In the State of Washington, an East Asian Medical Practitioner is not legally permitted to prescribe or adjust a patient’s medication. What we do find is that doctors are quite amenable when it comes to adjusting prescriptions.
If the fatigue is not drug-related, then Chinese medicine is an excellent solution. Either the patient has too much toxicity in their system, or they are simply devoid of nutrients and low-level anemia is present. In either case, these problems can be improved using Acupuncture, Chinese Herbal Medicine, and nutritional counseling.
An analogy we often use is one of a garden hose which has no water coming out at the nozzle. Either the hose is pinched (too much toxicity) causing a reduction in water flow, or there simply is not enough water in the hose (weakness and anemia). Even though the complaint, fatigue, is the same for both problems, the methods of fixing the problems are completely different.
There is no evidence in the United States or in China that Chinese Medicine can remove cancer from the body. What we can do is help strengthen the immune system while a patient is undergoing chemotherapy or radiation. Western Medicine is capable of killing cancer, but unfortunately these caustic approaches also harm the body’s immune system; and because the immune system is weakened, the cancer may return. Chinese Medicine has proven itself to be effective in strengthening the body’s immune system and restoring vitality to the patient, even those who are currently undergoing Western medical treatment for cancer, or for those who have finished chemotherapy and radiation.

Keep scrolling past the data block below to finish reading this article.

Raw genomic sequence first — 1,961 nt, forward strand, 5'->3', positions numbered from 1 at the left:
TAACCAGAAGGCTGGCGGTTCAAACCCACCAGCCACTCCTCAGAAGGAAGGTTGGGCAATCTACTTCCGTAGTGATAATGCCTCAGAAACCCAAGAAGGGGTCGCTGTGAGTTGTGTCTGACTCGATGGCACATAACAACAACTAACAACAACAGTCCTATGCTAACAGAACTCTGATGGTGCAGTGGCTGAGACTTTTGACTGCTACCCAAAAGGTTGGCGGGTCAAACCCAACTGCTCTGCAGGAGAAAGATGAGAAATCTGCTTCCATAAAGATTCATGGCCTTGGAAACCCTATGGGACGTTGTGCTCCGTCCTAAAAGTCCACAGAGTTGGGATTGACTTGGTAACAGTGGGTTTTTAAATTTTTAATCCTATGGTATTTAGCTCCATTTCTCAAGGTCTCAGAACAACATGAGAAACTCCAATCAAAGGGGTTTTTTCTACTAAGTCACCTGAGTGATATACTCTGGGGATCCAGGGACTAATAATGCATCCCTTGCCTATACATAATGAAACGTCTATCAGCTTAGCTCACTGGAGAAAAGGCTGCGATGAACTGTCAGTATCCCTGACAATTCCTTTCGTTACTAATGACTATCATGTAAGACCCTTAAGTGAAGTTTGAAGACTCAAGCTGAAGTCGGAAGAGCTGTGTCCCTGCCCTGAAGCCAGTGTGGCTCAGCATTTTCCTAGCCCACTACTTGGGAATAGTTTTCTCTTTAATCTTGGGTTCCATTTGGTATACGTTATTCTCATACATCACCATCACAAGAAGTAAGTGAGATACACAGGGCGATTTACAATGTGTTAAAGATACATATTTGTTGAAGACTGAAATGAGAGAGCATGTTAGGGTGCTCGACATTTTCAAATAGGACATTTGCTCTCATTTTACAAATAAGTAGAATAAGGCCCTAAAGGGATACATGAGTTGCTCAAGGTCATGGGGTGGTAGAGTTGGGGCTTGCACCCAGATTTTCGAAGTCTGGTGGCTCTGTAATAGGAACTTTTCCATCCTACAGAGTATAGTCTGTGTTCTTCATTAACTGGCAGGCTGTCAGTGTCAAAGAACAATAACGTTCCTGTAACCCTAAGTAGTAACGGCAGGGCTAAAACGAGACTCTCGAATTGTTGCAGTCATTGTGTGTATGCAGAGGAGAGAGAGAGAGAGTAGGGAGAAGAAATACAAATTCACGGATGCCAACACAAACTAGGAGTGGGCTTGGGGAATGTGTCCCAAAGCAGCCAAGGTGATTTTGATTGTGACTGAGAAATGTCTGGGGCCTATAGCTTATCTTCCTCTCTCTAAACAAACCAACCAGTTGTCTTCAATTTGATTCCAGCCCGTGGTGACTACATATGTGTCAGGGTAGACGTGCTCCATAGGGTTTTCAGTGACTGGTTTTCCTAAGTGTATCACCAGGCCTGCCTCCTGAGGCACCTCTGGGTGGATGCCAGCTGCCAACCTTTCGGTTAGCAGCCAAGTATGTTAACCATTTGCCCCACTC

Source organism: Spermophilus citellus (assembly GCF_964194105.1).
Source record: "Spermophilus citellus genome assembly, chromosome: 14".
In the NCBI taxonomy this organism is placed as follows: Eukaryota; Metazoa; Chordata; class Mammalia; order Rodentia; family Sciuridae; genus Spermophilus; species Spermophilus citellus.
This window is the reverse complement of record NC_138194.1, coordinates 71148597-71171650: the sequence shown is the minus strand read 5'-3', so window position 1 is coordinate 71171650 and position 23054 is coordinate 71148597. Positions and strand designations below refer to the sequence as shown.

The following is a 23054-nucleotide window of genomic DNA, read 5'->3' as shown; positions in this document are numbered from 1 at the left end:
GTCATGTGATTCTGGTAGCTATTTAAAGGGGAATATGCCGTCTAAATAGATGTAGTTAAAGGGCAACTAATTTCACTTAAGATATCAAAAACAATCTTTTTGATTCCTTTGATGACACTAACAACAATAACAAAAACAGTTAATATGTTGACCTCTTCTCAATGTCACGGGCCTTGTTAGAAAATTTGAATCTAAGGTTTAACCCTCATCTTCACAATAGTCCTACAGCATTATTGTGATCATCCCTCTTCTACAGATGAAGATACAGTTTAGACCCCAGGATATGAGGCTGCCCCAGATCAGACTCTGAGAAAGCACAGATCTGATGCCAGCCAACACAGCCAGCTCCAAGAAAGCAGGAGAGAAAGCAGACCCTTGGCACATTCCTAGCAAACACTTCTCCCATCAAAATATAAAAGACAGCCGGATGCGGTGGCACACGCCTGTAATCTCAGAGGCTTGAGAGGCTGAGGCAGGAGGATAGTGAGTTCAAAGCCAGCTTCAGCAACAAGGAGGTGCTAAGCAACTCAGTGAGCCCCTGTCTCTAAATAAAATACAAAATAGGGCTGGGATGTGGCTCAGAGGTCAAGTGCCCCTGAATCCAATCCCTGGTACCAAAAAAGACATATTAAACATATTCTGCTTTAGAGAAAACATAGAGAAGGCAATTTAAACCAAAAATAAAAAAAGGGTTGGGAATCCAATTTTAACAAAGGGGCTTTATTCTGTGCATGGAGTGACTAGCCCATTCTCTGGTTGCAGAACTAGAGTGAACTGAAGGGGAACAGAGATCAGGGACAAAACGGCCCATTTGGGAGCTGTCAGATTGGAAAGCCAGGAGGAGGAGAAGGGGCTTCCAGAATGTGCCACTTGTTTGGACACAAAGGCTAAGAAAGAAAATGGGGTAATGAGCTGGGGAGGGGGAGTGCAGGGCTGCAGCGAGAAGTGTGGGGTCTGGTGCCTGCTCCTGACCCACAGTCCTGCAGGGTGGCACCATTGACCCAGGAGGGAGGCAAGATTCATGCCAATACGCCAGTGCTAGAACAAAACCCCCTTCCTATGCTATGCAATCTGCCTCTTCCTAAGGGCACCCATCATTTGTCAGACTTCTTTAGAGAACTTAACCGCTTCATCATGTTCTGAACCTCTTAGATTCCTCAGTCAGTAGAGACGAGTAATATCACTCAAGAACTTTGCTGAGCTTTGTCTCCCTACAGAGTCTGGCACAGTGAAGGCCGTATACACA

Over the years we have treated quite a few cases of chronic hepatitis or Hepatitis C. The results have been very encouraging. In the cases we have treated there has been a statistically significant improvement in liver function as measured by Western medical tests. For this reason, there are medical doctors in Washington state and throughout the country who refer patients to Traditional Chinese Medicine clinics for the treatment of liver diseases.
Clinically we see two types of urinary incontinence. One type involves a low-level bladder irritation or infection. This type responds well to Traditional Chinese Medicine. The other type comes under the category of a “Deficiency” in Chinese Medicine, and unfortunately does not respond well. This type of incontinence is often found in the elderly, and we have had difficulty treating it with any success.